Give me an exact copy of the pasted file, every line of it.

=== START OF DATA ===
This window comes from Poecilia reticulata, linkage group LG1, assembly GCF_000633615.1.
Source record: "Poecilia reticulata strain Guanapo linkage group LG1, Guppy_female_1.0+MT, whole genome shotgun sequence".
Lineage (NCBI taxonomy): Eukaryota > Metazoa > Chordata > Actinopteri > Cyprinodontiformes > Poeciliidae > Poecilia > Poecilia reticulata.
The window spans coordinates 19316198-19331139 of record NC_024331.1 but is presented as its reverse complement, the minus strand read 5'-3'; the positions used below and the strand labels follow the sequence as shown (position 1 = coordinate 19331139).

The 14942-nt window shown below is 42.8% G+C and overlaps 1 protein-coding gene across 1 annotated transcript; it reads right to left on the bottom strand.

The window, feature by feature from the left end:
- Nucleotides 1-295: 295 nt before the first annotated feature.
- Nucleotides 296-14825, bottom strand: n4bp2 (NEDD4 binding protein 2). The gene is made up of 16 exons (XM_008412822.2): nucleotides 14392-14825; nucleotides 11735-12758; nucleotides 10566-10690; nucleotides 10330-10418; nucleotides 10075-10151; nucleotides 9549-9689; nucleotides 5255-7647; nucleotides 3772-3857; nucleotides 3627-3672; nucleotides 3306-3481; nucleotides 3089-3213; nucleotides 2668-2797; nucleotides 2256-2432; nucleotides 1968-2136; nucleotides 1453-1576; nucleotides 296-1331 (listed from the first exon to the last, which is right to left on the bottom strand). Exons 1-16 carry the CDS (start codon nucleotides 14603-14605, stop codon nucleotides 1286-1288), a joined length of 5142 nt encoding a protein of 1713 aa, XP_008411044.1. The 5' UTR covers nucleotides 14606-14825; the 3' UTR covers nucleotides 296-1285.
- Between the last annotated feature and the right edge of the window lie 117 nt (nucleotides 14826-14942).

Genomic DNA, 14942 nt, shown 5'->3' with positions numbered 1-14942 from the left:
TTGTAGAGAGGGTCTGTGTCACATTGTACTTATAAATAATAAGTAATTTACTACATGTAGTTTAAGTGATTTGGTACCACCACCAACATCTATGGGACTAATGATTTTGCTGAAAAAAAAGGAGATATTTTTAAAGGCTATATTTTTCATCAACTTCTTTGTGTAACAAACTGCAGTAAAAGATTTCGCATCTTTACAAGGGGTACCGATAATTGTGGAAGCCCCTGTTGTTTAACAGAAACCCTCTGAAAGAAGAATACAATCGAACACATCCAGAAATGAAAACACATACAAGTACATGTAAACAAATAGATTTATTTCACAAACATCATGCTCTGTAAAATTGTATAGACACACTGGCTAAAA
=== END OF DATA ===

This window comes from Poecilia reticulata, linkage group LG1, assembly GCF_000633615.1.
Source record: "Poecilia reticulata strain Guanapo linkage group LG1, Guppy_female_1.0+MT, whole genome shotgun sequence".
Lineage (NCBI taxonomy): Eukaryota > Metazoa > Chordata > Actinopteri > Cyprinodontiformes > Poeciliidae > Poecilia > Poecilia reticulata.
The window spans coordinates 19316198-19331139 of record NC_024331.1 but is presented as its reverse complement, the minus strand read 5'-3'; the positions used below and the strand labels follow the sequence as shown (position 1 = coordinate 19331139).

The 14942-nt window shown below is 42.8% G+C and overlaps 1 protein-coding gene across 1 annotated transcript; it reads right to left on the bottom strand.

The window, feature by feature from the left end:
- Nucleotides 1-295: 295 nt before the first annotated feature.
- Nucleotides 296-14825, bottom strand: n4bp2 (NEDD4 binding protein 2). The gene is made up of 16 exons (XM_008412822.2): nucleotides 14392-14825; nucleotides 11735-12758; nucleotides 10566-10690; nucleotides 10330-10418; nucleotides 10075-10151; nucleotides 9549-9689; nucleotides 5255-7647; nucleotides 3772-3857; nucleotides 3627-3672; nucleotides 3306-3481; nucleotides 3089-3213; nucleotides 2668-2797; nucleotides 2256-2432; nucleotides 1968-2136; nucleotides 1453-1576; nucleotides 296-1331 (listed from the first exon to the last, which is right to left on the bottom strand). Exons 1-16 carry the CDS (start codon nucleotides 14603-14605, stop codon nucleotides 1286-1288), a joined length of 5142 nt encoding a protein of 1713 aa, XP_008411044.1. The 5' UTR covers nucleotides 14606-14825; the 3' UTR covers nucleotides 296-1285.
- Between the last annotated feature and the right edge of the window lie 117 nt (nucleotides 14826-14942).

Genomic DNA, 14942 nt, shown 5'->3' with positions numbered 1-14942 from the left:
TTGTAGAGAGGGTCTGTGTCACATTGTACTTATAAATAATAAGTAATTTACTACATGTAGTTTAAGTGATTTGGTACCACCACCAACATCTATGGGACTAATGATTTTGCTGAAAAAAAAGGAGATATTTTTAAAGGCTATATTTTTCATCAACTTCTTTGTGTAACAAACTGCAGTAAAAGATTTCGCATCTTTACAAGGGGTACCGATAATTGTGGAAGCCCCTGTTGTTTAACAGAAACCCTCTGAAAGAAGAATACAATCGAACACATCCAGAAATGAAAACACATACAAGTACATGTAAACAAATAGATTTATTTCACAAACATCATGCTCTGTAAAATTGTATAGACACACTGGCTAAAA